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Tuesday, November 28, 2017

Pacific Fisherman Shipyard, Seattle, WA - 11/27/2017

Pacific Fisherman Shipyard, Seattle, WA
The Pacific Fisherman Shipyard is a historic part of Ballard and Seattle. "Pacific Fishermen Shipyard was founded in 1946 by 400 Norwegian-heritage fishermen and their wives who plunked down $300 each to buy the old Ballard Marine Railway, which had been in operation since 1872, starting as the T.W. Lake Shipyard....  Ever since 1872, this has been a shipyard. It built sternwheelers for [early Seattle entrepreneur] Joshua Green, built the world’s largest tug in 1925 for Hawaiian Tug & Barge, went on to build minesweepers during the [Second World] war, one of which became Jacques Cousteau’s Calypso and another John Wayne’s Wild Goose. After the war, it built smaller seiners and then progressed to building crab boats for the Bering Sea. Today, we are primarily a repair yard with about 70 employees at our peak times. About 55 to 60 are union employees in five trades: machinists, shipwrights, boilermakers, dry dock crew and electricians. About 50 to 60 percent of our work is on fishing boats, but we are also the dry-dock agent for Victoria Clipper and many of the tugboats around Seattle." (Seattle Business Magazine)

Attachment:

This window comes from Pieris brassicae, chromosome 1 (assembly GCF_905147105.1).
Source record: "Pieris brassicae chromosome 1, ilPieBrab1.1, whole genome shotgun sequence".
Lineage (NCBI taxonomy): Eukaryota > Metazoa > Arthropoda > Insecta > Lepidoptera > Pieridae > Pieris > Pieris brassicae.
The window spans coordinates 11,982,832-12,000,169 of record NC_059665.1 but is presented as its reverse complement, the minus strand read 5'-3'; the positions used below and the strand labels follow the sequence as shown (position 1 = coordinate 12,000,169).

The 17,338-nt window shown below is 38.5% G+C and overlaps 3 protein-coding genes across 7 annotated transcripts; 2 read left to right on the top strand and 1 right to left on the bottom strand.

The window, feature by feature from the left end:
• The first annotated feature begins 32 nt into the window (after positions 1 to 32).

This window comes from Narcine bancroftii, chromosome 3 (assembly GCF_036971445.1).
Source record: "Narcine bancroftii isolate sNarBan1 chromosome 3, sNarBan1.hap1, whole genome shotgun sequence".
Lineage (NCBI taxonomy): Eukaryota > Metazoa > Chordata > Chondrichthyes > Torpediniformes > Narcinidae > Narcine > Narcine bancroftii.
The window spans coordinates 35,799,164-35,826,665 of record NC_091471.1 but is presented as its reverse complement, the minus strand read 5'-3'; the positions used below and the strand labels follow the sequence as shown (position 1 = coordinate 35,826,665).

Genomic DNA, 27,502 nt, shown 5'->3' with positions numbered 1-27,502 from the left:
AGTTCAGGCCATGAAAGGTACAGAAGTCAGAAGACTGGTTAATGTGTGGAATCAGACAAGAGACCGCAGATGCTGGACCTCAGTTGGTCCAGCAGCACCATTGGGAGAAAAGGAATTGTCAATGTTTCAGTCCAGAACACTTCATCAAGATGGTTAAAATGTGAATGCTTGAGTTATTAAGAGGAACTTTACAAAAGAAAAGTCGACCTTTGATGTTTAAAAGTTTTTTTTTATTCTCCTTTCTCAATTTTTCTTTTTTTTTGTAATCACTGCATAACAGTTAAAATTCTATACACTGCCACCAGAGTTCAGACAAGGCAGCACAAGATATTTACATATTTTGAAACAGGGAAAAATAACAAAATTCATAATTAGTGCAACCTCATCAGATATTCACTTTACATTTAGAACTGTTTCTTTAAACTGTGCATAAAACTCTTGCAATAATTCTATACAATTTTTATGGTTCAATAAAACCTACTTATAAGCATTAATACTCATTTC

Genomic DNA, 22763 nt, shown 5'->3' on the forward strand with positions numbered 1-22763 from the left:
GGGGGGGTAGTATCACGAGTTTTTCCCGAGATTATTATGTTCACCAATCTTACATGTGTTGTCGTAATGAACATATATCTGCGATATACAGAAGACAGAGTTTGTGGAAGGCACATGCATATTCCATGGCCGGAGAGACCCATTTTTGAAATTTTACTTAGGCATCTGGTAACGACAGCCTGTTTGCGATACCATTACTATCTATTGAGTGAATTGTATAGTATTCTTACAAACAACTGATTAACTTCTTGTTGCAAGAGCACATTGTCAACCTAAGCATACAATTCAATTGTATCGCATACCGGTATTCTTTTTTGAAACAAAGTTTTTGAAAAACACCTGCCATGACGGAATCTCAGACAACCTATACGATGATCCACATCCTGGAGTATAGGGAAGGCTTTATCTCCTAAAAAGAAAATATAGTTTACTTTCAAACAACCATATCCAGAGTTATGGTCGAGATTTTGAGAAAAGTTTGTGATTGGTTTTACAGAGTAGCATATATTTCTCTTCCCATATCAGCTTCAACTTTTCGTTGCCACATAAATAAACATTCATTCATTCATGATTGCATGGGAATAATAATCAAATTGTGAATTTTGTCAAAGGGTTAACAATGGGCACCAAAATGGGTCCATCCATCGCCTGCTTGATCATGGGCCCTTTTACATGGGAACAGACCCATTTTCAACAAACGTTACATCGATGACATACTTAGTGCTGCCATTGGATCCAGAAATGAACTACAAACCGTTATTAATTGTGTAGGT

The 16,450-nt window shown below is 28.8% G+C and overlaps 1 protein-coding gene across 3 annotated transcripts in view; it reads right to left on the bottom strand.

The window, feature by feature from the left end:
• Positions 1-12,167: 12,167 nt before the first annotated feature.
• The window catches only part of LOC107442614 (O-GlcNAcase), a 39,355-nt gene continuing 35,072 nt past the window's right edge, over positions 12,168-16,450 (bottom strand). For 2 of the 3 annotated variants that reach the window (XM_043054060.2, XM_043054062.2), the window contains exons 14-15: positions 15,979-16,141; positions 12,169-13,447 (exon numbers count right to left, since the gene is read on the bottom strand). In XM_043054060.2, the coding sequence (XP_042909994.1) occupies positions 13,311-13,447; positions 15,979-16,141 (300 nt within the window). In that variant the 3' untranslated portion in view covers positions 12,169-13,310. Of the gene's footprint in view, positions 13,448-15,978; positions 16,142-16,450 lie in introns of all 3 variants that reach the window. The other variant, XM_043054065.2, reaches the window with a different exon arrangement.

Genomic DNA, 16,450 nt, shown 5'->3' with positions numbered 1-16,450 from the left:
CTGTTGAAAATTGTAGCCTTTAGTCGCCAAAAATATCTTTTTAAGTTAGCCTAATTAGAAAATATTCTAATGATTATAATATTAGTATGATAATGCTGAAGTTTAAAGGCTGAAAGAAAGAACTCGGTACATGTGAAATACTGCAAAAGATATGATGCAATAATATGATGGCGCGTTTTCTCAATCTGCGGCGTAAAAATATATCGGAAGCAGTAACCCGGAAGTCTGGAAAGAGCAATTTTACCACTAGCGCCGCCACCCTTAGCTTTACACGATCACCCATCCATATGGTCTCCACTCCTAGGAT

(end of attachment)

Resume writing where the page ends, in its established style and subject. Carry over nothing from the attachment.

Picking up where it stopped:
Pacific Fisherman Shipyard, Seattle, WA
But what you may not have realized, if you never wandered down from the corner of NW Market and Shilshole Ave and into the shipyard lot, is that the business also holds a large and growing amount of old Ballard business iconic signage -- a sort of private MOHAI on Salmon Bay, or perhaps a slightly different version of Gary Blevins' Sit-N-Bull in Clallam County, but with more emphasis on the exteriors.

John “Doug” Dixon, general manager, joined Pacific Fishermen in 2001. Dismayed as gentrification and other changes closed cherished hangouts, Doug started obtaining old signs and fixtures from the joints -- some purchased, some free at the request of owners (who, unlike Doug, didn't have a crane handy), and some by slightly more furtive means. The old Viking Tavern, the Valhalla, the Copper Gate, Louie's, Ivars, Snoose Junction, Ponti, the People's Pub, the Yankee Diner -- they're all here, largely out of sight, but in a sense still home in historic maritime Ballard.

5351 24th Ave NW, Seattle, WA 98107 - (206) 784-2562
Est. 1946
Web site: - facebook
Articles: westseattleherald - seattlebusinessmag 


Unknown said...

I miss peoples pub and coppergate

Jason Laurvick said...

THanks for posting these. I drove down here and wondered where I'd been transported. It's good to see signs to look at in the way-back machine (internet) because tag-backs can lead wayward travelers in the future. I'm afraid more signs will join the lot after this pandemic has finished.